I am confident they would stand up to near any filling. There is just one problem: The flavor of the bread itself is so good, it's a shame to cover it up with strong-flavored sandwich fillings.
The first time I made this bread, I served it with dinner to my sisters, who were visiting. We nearly finished a large loaf. It was hard to stop eating it. We only did so because one sister put a claim on what was left for her breakfast toast.
Nice bake as always. Your breads always look great and I enjoy the stories that go along with them. These baguettes look like the perfect sandwich "roll", or just for dipping.
And tasty, too, I'm sure.
Any thoughts about the crust coloring on the baguettes in the photo immediately following the formula? Ordinarily, I would associate that darker-spots-on-a-lighter-background crust with an over-fermented dough. However, the oven spring and ears argue in favor of a loaf baked at just the right time. Curious.
I am pretty sure that the mottling is due to uneven moistening of the crust when I rolled the loaves over damp paper towels, before rolling in sesame seeds.
Beautiful breads, David, as usual. I've enjoyed so many of your formulas and here's a new one I'll have to try as I am a sucker for anything with durum flour in it. ;-)
If you do make these, please let us know how they work for you.
Complimenti per il magnifico Pane che hai magistralmente prodotto.
Con te l'impasto non ha segreti........BRAVISSIMO!!!
Sei un grande esempio per tutti noi appassionati e grazie per aver condiviso.
Un abbraccio, Anna
I love the addition of the durum and the golden color. Have you retarded as long as 36 hours? That's a really flexible formula. No doubt I will give these a whirl!
I retarded SJSD dough for 36 hours once, as an experiment. Another TFL baker had done it and said it worked for him or her. I wanted to see for myself. There wasn't any dramatic difference between a 21 hour and a 36 hour retardation - no clear change in flavor and no indication of increased gluten break down.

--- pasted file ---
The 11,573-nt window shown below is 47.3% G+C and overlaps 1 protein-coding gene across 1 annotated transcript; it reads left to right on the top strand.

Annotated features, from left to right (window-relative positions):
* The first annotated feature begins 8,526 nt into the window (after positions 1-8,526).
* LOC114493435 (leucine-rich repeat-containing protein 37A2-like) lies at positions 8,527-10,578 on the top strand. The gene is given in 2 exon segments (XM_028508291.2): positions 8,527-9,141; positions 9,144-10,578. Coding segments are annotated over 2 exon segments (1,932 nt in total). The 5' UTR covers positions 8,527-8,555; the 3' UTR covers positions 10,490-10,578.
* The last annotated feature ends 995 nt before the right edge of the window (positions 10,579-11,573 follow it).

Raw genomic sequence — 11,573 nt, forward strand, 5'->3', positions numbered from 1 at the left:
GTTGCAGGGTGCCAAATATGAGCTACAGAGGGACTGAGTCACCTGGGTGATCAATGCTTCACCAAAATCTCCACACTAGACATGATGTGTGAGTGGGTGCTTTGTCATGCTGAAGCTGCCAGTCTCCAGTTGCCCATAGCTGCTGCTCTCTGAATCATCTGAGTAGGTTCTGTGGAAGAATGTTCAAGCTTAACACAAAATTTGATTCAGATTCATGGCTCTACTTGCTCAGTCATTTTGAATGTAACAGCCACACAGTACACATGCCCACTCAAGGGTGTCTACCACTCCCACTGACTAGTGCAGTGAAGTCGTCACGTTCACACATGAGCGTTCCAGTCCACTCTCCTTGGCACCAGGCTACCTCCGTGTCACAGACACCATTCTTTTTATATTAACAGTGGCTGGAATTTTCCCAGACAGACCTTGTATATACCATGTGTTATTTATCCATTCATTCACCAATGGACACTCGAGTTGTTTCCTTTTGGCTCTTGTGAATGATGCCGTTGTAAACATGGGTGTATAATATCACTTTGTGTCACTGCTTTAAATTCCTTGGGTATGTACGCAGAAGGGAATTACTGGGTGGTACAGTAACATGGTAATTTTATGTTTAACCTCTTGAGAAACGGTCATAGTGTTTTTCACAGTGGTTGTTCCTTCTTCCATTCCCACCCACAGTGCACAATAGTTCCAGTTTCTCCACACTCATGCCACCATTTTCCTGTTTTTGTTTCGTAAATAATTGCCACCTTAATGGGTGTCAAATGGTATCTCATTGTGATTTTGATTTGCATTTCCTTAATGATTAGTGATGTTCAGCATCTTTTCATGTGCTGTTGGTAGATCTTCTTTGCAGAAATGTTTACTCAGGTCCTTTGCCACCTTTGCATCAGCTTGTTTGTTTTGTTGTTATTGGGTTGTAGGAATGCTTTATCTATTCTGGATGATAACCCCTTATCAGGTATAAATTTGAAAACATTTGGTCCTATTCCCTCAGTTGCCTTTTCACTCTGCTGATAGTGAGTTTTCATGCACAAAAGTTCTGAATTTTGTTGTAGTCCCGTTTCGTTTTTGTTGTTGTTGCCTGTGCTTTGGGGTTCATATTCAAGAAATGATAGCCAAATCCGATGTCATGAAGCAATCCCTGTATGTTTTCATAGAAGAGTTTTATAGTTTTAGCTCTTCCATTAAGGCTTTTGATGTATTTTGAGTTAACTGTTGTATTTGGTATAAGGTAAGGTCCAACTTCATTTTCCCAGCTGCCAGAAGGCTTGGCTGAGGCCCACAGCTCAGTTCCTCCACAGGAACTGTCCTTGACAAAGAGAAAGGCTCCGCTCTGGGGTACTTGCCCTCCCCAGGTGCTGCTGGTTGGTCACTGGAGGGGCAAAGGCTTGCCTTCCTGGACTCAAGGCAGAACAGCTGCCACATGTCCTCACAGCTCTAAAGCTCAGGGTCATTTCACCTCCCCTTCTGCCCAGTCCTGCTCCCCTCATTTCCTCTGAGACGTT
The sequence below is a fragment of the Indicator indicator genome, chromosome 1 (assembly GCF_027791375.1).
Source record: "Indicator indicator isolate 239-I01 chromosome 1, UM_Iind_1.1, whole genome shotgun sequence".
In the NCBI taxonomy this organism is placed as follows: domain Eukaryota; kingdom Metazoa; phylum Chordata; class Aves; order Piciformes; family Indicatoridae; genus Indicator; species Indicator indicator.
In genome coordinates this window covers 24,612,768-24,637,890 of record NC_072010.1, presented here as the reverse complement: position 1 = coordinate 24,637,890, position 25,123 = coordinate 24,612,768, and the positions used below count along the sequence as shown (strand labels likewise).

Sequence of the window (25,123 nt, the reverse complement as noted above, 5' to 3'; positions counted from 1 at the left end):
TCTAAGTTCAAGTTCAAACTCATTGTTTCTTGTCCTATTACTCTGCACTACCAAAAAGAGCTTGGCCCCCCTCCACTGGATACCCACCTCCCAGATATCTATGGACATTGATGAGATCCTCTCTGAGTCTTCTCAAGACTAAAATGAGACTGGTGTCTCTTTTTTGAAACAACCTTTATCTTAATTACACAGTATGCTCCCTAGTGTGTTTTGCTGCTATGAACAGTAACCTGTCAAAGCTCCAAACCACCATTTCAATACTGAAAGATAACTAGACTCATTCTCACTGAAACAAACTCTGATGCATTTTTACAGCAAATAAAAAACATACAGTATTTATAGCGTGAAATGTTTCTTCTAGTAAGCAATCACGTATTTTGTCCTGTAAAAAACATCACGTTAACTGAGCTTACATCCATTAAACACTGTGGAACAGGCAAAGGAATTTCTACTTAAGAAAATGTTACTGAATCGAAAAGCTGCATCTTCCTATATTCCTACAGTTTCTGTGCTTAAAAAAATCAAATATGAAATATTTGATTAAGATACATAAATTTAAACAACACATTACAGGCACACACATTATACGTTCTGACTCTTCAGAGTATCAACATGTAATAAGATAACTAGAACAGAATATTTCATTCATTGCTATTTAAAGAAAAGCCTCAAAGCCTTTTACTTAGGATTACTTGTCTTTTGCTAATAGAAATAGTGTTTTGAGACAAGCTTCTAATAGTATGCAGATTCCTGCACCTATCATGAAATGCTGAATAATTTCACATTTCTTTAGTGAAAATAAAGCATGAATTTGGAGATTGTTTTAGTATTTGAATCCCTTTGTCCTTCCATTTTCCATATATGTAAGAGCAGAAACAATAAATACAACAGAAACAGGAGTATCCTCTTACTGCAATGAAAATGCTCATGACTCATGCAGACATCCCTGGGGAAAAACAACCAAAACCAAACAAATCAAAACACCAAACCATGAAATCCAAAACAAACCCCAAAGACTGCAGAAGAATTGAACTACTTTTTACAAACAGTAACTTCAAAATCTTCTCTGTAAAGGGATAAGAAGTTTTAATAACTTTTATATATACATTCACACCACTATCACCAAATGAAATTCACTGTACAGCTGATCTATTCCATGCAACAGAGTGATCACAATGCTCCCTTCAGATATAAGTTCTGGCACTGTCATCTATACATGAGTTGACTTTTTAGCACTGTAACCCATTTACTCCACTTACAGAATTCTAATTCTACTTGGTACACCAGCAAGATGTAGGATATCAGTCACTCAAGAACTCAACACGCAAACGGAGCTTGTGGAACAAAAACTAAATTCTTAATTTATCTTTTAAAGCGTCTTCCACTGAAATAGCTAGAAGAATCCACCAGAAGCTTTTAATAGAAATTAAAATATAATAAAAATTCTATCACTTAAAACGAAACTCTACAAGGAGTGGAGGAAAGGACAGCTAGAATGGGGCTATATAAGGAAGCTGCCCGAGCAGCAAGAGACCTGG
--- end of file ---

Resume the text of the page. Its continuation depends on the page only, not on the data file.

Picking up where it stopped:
The original SJSD which evolved from the Anis Bouabsa baguettes, calls for a 21 hour retardation, because that's what Anis does. What I usually do, which ends up remarkably close to the original, is feed my levain at about 10:30 or 11:00 pm. I mix the autolyse about 12 hours later, after a leisurely breakfast, some internet cruising and other distractions. So, the dough ends up in the fridge at somewhere close to 4:00 or 4:30 pm. I'll take the dough out of the fridge after lunch the next day. Voila! 21 hours' retardation. Fresh baked SJSD for dinner.
You know, one theory about the origins of cold retardation is that it was a procedure for the baker to avoid having to get up and be mixing dough at 2 am for the customers buying baguettes for p'tit déjeuner. There's a lot to be said for that.
I love the colour and flavour of semolina and have just put this on tomorrow's to bake list. I am lovinghaving natural starters once again! Happy baking, Ski
I can't imagine anyone not enjoying these, but let us know how they turn out for you.
David: I am just ready to take your San Joaquin baguettes out of the oven here in England. Can't wait to try these. Thanks for sharing. Best, Phyllis
Let me know how you and your English family like them.
Thanks for sharing this formula. I was just looking for a naturally leavened durum flour recipe - I look forward to giving this a try. One question for you though... I notice that the percentage of whole wheat and rye flour are very low (1-2%). Do you think that they really contribute to the flavor at such low percentages?
The rye and WW flours are entirely from the levain. My standard flour mix for feeding my levain is 70% AP, 20% WW and 10% Whole rye. I doubt if these have much impact on the flavor of this bread. The have an impact on the vigor of my starter.
This bread is very tasty indeed. If you make it, let us know what you think.